Voter Verification of BMD Ballots Is a Two-Part Question: Can They? Mostly, They Can. Do They? Mostly, They Don't

03/10/2020 ∙ by Philip Kortum, et al. ∙ 0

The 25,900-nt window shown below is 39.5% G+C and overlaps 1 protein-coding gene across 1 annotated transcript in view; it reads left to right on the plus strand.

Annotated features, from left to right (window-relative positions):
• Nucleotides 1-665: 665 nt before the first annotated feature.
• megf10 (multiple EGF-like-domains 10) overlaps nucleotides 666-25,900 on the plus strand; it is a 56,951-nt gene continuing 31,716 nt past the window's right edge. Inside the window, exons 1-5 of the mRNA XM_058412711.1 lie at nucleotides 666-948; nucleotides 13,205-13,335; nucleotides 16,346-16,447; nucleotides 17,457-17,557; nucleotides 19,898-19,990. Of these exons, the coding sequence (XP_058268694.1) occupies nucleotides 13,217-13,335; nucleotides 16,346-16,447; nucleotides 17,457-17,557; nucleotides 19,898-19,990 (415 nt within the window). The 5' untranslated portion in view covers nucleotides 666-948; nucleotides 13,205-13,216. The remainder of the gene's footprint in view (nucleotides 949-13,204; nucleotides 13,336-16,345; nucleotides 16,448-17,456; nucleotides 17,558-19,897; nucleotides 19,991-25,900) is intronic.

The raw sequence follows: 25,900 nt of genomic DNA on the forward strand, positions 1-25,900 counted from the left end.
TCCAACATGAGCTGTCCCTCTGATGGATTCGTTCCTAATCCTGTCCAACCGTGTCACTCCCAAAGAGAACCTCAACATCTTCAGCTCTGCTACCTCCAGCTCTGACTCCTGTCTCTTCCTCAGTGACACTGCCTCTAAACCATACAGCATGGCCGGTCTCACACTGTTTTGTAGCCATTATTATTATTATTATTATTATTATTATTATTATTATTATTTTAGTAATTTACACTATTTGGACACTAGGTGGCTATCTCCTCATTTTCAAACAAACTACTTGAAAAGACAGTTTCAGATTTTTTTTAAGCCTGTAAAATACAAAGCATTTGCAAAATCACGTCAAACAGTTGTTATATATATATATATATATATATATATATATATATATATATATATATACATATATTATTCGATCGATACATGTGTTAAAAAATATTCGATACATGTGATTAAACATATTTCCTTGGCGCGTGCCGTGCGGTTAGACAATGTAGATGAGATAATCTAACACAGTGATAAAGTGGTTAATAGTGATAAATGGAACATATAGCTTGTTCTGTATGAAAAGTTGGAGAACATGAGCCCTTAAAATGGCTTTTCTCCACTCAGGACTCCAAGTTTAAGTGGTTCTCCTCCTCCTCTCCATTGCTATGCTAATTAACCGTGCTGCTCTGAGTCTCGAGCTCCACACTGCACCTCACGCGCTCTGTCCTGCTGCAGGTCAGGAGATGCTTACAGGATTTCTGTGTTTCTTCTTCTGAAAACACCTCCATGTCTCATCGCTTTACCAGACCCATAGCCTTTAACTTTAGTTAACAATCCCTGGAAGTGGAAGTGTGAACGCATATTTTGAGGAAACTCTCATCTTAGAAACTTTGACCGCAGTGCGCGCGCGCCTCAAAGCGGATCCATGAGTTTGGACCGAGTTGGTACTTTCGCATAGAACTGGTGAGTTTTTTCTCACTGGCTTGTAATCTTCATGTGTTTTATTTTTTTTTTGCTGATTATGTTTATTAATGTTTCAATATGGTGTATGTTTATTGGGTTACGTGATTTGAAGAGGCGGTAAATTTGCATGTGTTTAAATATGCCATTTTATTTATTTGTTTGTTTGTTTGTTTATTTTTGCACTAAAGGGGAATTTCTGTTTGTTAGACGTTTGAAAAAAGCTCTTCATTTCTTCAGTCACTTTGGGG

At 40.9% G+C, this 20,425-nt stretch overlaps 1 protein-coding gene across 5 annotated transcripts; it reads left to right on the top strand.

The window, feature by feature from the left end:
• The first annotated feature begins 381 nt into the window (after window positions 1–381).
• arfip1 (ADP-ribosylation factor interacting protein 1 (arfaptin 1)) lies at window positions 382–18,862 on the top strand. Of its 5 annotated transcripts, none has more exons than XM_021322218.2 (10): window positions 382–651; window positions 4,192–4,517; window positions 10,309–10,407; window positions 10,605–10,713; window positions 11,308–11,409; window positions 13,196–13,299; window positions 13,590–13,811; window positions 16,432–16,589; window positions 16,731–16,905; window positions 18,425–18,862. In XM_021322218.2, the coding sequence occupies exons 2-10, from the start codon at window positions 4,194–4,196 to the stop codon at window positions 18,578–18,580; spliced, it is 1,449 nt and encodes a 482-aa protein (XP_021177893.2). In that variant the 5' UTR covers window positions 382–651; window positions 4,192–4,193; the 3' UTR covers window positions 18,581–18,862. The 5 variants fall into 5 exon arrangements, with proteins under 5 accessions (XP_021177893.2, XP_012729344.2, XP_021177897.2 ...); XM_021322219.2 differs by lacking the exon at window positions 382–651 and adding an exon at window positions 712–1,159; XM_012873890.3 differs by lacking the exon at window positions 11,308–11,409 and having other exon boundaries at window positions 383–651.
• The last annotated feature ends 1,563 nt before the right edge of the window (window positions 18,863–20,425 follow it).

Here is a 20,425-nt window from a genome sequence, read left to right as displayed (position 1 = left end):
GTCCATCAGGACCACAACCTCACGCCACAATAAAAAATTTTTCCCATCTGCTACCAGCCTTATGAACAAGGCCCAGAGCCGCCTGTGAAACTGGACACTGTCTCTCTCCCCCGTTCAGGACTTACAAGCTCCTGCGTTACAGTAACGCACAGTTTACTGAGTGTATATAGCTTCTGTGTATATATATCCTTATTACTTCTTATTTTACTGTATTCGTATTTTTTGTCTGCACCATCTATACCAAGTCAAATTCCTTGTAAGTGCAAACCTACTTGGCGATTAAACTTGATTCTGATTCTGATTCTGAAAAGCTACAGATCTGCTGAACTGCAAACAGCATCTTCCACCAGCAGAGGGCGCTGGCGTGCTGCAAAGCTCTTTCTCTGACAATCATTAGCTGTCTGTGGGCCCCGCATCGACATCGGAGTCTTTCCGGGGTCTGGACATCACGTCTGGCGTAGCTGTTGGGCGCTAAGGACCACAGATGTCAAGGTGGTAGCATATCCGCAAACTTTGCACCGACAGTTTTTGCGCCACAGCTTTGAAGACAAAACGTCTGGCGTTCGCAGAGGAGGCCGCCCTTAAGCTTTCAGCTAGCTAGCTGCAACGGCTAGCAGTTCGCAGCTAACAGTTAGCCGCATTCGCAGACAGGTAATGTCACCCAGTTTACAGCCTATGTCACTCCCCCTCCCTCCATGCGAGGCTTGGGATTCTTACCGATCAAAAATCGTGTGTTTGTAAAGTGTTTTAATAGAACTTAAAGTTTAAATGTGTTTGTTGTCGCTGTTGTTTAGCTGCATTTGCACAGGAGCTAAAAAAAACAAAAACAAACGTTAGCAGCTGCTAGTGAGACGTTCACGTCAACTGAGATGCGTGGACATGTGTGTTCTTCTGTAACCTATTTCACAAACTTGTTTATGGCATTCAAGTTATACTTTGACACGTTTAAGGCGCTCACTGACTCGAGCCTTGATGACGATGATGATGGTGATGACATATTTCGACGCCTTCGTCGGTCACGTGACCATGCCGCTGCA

The question of whether or not voters actually verify ballots produced by ballot marking devices (BMDs) is presently the subject of some controversy. Recent studies (e.g., Bernhard, et al. 2020) suggest the verification rate is low. What is not clear from previous research is whether this is more a result of voters being unable to do so accurately or whether this is because voters simply choose not to attempt verification in the first place. In order to understand this problem, we conducted an experiment in which 108 participants participated in a mock election where the BMD displayed the voters' true choices, but then changed a subset of those choices on the printed ballot. The design of the printed ballot, the length of the ballot, the number of changes that were made to the ballot, the location of those changes, and the instructions provided to the voters were manipulated as part of the experiment. Results indicated that of those voters who chose to examine the printed ballot, 76 their ballot if they will simply review it. This suggests that administrative remedies, rather than attempts to alter fundamental human perceptual capabilities, could be employed to encourage voters to check their ballots, which could prove as an effective countermeasure.



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